Sun | Aug 19, 2018

Court frees Noranda of bauxite supply contract

Published:Friday | April 15, 2016 | 12:00 AM

An American bankruptcy court judge has given the go-ahead for Noranda Bauxite Limited (NBL) to pull out of its lossmaking, long-term contract to supply Jamaican-mined ore to Sherwin Alumina Company for its refinery at Gramercy on the US Gulf Coast, saying that maintaining the deal would make it difficult for Noranda to reorganise its business and emerge from bankruptcy.

"NBL has met its burden of proving that the rejection of the Sherwin contract is an exercise of sound business judgement, showing that it is in the best interest of the estate," Judge Barry S. Shermer of the US Bankruptcy Court of the Eastern Distinct of Missouri, said in his ruling issued a week ago.

"Overall, the evidence shows that rejection of the Sherwin agreement is necessary if NBL is to effectuate a restructuring. There is no bad faith or abuse of business discretion," the judge concluded.

Important for viability

Yesterday, the head of the Noranda's operations in Jamaica, Antoine Liddell, welcomed the ruling, saying it was important to the company's restructuring and return to viability.

"To be economically viable, Noranda Bauxite must realise higher prices on third-party bauxite sales, reduce its cost and improve productivity," Liddell told the Financial Gleaner through a spokesman. "The court's approval of our request to reject the Sherwin contract is a significant step in that comprehensive bauxite plan."

Noranda Bauxite is a subsidiary of Noranda Aluminium Holdings, which, late last year, filed for Chapter 11 bankruptcy protection, which, ironically, is the same position that Sherwin, substantially-owned by commodities group Glencore, is in. The bankruptcy status of the two companies formed a critical part of the deliberations in the case, which Sherwin argued on a balance of equities rather than a business judgement.

But Judge Schermer disagreed with Sherwin, insisting that it was settled law that in such proceedings in his jurisdiction, and in the absence of some major, overriding public interest consideration, the case be determined by a business judgement test.

"I am sympathetic to Sherwin's plight, but I will not deviate from the well-established business judgement rule," he said.

Noranda mines around five million tonnes of Jamaican bauxite a year, which supplies its parent company's alumina refinery at Gramercy, Louisiana, in the United States. It also does third-party supply agreements, but the bulk of these, since 2012, is the contract to supply Sherwin with ore for its facility, the former Reynolds refinery at Corpus Christi, Texas.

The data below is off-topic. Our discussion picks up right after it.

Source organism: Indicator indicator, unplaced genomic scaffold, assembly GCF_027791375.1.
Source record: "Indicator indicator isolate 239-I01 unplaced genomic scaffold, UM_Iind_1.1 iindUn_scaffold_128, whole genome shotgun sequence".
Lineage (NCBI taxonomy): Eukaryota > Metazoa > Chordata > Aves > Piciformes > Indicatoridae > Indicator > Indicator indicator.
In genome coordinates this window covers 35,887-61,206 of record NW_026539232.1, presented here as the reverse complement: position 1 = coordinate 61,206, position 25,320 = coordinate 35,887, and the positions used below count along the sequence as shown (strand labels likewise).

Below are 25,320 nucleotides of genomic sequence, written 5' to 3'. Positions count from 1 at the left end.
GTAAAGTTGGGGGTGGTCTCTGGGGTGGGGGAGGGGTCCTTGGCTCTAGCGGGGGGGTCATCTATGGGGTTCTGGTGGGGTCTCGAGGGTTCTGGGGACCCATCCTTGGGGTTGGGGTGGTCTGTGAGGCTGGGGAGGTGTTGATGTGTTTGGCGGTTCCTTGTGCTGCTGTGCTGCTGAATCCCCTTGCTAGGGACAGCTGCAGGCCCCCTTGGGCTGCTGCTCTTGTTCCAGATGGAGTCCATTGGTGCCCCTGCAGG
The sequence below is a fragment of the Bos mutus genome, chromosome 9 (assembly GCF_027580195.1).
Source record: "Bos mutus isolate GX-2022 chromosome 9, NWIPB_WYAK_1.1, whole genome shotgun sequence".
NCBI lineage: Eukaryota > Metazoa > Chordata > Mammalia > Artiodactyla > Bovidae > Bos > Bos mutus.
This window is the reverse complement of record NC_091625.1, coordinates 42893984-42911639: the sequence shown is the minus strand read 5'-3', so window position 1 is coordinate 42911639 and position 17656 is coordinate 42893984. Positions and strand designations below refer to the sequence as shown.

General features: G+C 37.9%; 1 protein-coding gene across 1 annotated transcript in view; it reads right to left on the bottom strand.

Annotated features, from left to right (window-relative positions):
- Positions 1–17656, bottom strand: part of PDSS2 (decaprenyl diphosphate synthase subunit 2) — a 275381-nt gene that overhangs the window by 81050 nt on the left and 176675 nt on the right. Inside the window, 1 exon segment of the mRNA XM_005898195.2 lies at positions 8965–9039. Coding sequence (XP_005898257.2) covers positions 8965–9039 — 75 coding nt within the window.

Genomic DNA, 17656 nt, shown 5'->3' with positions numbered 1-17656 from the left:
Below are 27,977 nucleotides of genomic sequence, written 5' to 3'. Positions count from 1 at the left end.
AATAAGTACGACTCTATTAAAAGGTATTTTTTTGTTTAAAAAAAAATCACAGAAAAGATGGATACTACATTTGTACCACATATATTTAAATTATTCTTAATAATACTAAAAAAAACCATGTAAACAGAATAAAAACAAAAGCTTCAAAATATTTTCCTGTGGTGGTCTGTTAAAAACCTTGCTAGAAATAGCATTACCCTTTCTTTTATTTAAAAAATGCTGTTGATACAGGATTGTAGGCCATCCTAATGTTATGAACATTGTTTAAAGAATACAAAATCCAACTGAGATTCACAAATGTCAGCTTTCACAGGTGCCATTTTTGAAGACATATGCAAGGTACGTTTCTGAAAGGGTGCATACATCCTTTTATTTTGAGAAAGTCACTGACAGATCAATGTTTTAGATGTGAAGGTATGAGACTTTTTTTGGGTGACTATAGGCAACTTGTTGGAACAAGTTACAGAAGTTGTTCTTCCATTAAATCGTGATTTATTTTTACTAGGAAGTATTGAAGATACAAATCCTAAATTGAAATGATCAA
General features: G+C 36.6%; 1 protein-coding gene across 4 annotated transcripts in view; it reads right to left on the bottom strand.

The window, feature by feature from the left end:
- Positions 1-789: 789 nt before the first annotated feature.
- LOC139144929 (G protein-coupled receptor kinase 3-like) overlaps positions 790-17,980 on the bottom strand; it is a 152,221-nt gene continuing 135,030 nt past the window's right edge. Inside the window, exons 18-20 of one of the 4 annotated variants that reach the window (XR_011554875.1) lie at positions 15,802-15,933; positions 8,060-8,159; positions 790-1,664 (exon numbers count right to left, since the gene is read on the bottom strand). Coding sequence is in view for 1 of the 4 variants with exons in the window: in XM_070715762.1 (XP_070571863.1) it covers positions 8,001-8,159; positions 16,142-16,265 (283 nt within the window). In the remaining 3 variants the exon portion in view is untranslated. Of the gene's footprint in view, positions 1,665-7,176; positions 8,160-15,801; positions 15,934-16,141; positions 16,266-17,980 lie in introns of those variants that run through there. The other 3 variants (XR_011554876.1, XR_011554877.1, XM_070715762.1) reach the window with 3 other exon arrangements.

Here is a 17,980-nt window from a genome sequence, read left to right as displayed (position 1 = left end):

That deal, which was to run until 2018, was struck at a time when Noranda apparently felt it had a concessionary arrangement to pay Jamaica a production levy of US$2.50 per tonne for the bauxite it mined and shipped from the island, rather than the substantially higher rate the arbitrators ruled was applicable when the concession lapsed in 2014.

Noranda argued that it would lose money on the Sherwin contract, including US$16.5 million this year alone, if it was maintained. Sherwin disputed that the deal was uneconomic for Noranda and said should it be vacated Sherwin itself could be forced out of business, with the loss of 575 jobs.

But in asserting the law, Judge Schermer outlined Sherwin's options: "Sherwin must discontinue its business, renegotiate a different contract with NBL on terms less attractive to it, or alter its refinery to accommodate bauxite from a different seller."

When the Corpus Christi plant was built it, was designed primarily to refine bauxite with the chemical quality of Jamaica's, where Reynolds Metals, then America's second-largest aluminium company, was a major player. Reynolds was acquired by Alcoa in 2000.

Despite the potential negative impact on Sherwin, Judge Schermer said: "I see no bad faith or gross abuse of business discretion by any effort that has been made to obtain a more favourable and sustainable price to supply bauxite to Sherwin or any other party."

He added: "I find it to be affirmation of the proper exercise of business jiudgement, the fact that the Committee of Unsecured Creditors (in light of the rejection of damages claim to be filed by Sherwin) and the debtors' lenders have joined in and supported the request to reject the Sherwin contract."